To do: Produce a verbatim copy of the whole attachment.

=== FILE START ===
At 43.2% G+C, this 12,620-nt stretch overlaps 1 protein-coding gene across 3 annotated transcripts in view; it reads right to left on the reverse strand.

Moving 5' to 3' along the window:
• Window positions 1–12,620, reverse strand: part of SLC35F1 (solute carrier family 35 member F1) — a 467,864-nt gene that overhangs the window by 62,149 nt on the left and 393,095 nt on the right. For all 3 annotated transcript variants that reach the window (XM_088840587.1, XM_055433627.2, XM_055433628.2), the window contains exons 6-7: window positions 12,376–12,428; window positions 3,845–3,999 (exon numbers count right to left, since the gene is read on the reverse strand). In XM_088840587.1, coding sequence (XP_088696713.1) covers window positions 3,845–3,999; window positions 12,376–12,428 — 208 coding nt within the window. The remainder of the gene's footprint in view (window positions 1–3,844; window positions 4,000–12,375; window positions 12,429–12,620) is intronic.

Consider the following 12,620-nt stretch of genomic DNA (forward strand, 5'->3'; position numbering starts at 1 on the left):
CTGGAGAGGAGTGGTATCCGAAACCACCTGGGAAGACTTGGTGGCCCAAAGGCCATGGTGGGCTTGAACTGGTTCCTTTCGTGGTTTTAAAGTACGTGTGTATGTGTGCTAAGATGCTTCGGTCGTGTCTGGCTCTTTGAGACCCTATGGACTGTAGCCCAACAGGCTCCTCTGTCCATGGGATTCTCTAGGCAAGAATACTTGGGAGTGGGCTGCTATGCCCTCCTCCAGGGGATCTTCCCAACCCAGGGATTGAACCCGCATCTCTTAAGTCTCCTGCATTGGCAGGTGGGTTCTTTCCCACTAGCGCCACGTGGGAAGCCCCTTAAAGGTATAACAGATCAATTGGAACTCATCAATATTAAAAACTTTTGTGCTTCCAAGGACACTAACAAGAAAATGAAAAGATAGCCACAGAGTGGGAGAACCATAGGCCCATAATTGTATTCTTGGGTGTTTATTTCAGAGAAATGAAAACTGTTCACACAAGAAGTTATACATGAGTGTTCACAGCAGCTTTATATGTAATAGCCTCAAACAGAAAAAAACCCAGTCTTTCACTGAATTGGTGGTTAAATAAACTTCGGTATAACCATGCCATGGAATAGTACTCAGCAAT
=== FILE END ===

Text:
At 43.2% G+C, this 12,620-nt stretch overlaps 1 protein-coding gene across 3 annotated transcripts in view; it reads right to left on the reverse strand.

Moving 5' to 3' along the window:
• Window positions 1–12,620, reverse strand: part of SLC35F1 (solute carrier family 35 member F1) — a 467,864-nt gene that overhangs the window by 62,149 nt on the left and 393,095 nt on the right. For all 3 annotated transcript variants that reach the window (XM_088840587.1, XM_055433627.2, XM_055433628.2), the window contains exons 6-7: window positions 12,376–12,428; window positions 3,845–3,999 (exon numbers count right to left, since the gene is read on the reverse strand). In XM_088840587.1, coding sequence (XP_088696713.1) covers window positions 3,845–3,999; window positions 12,376–12,428 — 208 coding nt within the window. The remainder of the gene's footprint in view (window positions 1–3,844; window positions 4,000–12,375; window positions 12,429–12,620) is intronic.

Consider the following 12,620-nt stretch of genomic DNA (forward strand, 5'->3'; position numbering starts at 1 on the left):
CTGGAGAGGAGTGGTATCCGAAACCACCTGGGAAGACTTGGTGGCCCAAAGGCCATGGTGGGCTTGAACTGGTTCCTTTCGTGGTTTTAAAGTACGTGTGTATGTGTGCTAAGATGCTTCGGTCGTGTCTGGCTCTTTGAGACCCTATGGACTGTAGCCCAACAGGCTCCTCTGTCCATGGGATTCTCTAGGCAAGAATACTTGGGAGTGGGCTGCTATGCCCTCCTCCAGGGGATCTTCCCAACCCAGGGATTGAACCCGCATCTCTTAAGTCTCCTGCATTGGCAGGTGGGTTCTTTCCCACTAGCGCCACGTGGGAAGCCCCTTAAAGGTATAACAGATCAATTGGAACTCATCAATATTAAAAACTTTTGTGCTTCCAAGGACACTAACAAGAAAATGAAAAGATAGCCACAGAGTGGGAGAACCATAGGCCCATAATTGTATTCTTGGGTGTTTATTTCAGAGAAATGAAAACTGTTCACACAAGAAGTTATACATGAGTGTTCACAGCAGCTTTATATGTAATAGCCTCAAACAGAAAAAAACCCAGTCTTTCACTGAATTGGTGGTTAAATAAACTTCGGTATAACCATGCCATGGAATAGTACTCAGCAAT